AU - Wagner, Hubert
AU - Chen, Chao
AU - Vuçini, Erald
ED - Peikert, Ronald
ED - Hauser, Helwig
ED - Carr, Hamish
ED - Fuchs, Raphael
ID - 3271
T2 - Topological Methods in Data Analysis and Visualization II
TI - Efficient computation of persistent homology for cubical data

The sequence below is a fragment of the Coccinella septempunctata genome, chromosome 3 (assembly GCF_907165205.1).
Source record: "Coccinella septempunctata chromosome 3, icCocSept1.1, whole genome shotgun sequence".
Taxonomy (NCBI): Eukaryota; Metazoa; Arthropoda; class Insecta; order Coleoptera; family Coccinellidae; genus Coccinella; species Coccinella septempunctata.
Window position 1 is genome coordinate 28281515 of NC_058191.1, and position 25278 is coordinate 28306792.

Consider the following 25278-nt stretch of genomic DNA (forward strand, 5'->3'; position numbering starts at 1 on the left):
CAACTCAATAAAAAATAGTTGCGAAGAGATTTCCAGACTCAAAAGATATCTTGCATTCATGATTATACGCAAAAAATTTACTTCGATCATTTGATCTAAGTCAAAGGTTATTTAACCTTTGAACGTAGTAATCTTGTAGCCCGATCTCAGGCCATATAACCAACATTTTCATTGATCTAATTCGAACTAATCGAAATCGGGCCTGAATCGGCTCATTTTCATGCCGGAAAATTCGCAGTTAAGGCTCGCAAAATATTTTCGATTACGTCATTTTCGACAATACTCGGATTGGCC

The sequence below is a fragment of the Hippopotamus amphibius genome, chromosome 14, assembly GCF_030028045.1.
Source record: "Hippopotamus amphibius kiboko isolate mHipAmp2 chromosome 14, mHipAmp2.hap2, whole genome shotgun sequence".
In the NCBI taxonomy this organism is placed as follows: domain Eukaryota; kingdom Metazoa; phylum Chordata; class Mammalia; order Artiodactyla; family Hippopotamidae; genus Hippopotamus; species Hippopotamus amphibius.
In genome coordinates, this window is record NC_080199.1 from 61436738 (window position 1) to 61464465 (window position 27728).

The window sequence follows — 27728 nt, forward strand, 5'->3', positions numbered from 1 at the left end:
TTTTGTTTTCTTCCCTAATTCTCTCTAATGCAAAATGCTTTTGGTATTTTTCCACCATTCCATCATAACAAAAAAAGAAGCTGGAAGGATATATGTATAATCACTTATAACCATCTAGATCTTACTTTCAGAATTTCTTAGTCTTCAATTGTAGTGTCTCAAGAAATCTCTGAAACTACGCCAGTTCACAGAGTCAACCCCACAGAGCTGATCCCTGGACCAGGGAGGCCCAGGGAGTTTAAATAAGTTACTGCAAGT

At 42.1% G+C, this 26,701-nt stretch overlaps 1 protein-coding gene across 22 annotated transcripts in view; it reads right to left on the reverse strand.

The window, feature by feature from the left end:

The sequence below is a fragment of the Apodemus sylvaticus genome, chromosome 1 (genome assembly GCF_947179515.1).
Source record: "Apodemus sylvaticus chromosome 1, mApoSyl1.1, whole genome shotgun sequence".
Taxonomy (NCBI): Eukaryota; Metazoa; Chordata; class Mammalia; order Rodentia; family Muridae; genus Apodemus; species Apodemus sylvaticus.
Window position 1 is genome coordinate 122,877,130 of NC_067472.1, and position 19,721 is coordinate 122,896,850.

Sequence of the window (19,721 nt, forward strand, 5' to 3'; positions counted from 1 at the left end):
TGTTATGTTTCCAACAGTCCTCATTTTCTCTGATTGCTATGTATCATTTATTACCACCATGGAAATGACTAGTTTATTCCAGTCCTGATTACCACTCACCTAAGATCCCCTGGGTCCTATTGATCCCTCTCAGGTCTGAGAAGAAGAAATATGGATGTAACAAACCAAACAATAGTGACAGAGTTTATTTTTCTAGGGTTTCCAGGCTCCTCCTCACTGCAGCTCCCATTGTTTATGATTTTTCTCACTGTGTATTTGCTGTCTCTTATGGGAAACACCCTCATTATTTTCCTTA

ER -
TY - THES
AU - Maître, Jean-Léon
ID - 3273
TI - Mechanics of adhesion and de‐adhesion in zebrafish germ layer progenitors
ER -
TY - THES